Frank doesn't know that what God has in mind this night is a miracle. As on that holy night so many years ago, a baby will be born and laid in a manger--a baby who will bring forgiveness, reconciliation, and healing to a family that has suffered heart-wrenching loss.

If you would like to read an excerpt, go HERE.

Buy your copy of One Holy Night Today!


1. What gave you the inspiration for this story?

Observing and trying to make sense of the brokenness of our lives is really what led me to write One Holy Night. We all know families or individuals who have gone through difficult times, and we've all encountered our own personal times of brokenness. I know I have. And over the years I've questioned how we can make sense of our lives and find purpose, strength, and healing.

One of the main ways I try to make sense of life is to write stories about it. So One Holy Night grew out of my wrestling with the kinds of gritty issues that impact our lives every day—intergenerational and interracial conflict, addictions, war, illness, death, and divorce. I first started tinkering with the idea for this story back in the late 1980s when I was working with another author on a book of short stories that revolved around Christmas. I was assigned to write a miracle story. So it started out as a short story, and when the project got shelved, I put it aside and forgot all about it for a number of years.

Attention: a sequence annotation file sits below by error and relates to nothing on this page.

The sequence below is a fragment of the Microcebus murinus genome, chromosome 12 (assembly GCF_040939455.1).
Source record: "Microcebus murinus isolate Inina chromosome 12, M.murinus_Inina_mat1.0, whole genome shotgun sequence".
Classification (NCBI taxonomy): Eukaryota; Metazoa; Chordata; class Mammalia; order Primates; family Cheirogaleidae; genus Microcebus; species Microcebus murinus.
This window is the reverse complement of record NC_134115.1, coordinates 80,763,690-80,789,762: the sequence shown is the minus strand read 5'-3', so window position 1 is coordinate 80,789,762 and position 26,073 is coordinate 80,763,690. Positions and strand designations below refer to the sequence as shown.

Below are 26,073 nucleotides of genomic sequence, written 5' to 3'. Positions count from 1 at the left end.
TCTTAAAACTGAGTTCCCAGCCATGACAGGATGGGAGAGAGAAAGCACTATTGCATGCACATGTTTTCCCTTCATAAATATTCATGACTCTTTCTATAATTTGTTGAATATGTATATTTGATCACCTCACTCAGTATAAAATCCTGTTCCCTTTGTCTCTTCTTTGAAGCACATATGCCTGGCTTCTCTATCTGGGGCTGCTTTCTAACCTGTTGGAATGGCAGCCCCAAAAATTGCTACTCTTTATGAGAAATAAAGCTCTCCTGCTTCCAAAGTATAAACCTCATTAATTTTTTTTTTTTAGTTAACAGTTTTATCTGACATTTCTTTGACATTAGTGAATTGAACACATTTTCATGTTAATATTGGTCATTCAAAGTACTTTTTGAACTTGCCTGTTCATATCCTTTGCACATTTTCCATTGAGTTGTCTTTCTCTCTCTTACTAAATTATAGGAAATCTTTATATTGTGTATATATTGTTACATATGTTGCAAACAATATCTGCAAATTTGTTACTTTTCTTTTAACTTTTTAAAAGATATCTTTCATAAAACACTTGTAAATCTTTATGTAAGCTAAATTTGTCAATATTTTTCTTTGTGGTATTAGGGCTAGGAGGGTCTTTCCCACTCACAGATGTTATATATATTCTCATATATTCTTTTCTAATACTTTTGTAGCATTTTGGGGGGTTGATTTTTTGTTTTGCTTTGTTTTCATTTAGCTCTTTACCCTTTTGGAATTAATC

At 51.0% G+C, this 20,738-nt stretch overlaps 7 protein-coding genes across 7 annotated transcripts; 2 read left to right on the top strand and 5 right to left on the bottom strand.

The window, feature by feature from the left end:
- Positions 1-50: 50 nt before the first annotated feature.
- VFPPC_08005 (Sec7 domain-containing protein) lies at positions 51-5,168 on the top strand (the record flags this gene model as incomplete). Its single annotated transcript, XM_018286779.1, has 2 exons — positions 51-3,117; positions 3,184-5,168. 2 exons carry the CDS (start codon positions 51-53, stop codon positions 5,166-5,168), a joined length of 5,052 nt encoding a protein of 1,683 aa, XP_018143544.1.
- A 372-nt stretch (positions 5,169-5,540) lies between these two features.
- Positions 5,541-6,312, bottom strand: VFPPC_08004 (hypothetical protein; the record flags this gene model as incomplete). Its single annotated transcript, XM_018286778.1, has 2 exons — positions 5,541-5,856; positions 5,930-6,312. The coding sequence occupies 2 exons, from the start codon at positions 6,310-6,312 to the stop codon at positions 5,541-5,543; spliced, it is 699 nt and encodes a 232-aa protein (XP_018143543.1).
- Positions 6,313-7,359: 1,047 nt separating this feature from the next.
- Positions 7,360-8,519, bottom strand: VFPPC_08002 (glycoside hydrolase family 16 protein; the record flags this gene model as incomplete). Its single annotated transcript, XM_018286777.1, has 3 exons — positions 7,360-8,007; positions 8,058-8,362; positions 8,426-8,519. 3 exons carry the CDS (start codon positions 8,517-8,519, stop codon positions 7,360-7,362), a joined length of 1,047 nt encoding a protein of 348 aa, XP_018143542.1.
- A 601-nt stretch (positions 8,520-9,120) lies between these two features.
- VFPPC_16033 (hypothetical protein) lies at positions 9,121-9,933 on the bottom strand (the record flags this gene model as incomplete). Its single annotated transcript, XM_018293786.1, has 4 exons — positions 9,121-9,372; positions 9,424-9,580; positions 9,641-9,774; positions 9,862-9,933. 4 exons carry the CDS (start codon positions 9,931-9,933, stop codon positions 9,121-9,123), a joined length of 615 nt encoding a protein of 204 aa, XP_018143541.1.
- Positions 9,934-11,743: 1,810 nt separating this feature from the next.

Around 1998 or 1999, I got it out again and started tinkering with it. I didn't make much progress, but then 9-11 happened, and right around the same time a young mother in our church was diagnosed with intestinal cancer, and then died within a year. The following year my parents both died as the result of a car accident. The wars in Afghanistan, and then Iraq, were in all the headlines, and opposition kept on growing, along with the casualty count. Commentators were beginning to compare the war in Iraq with the quagmire of Viet Nam—a conflict I was well acquainted with since I was in high school and college during those years.

So all these things started to find their way into this story set in 1967 about a family in a small town in Minnesota that is faced with these kinds of issues while the son is away, serving in Vietnam.

2. How much of your own experiences influenced your characters? What aspects became traits that were theirs and theirs alone?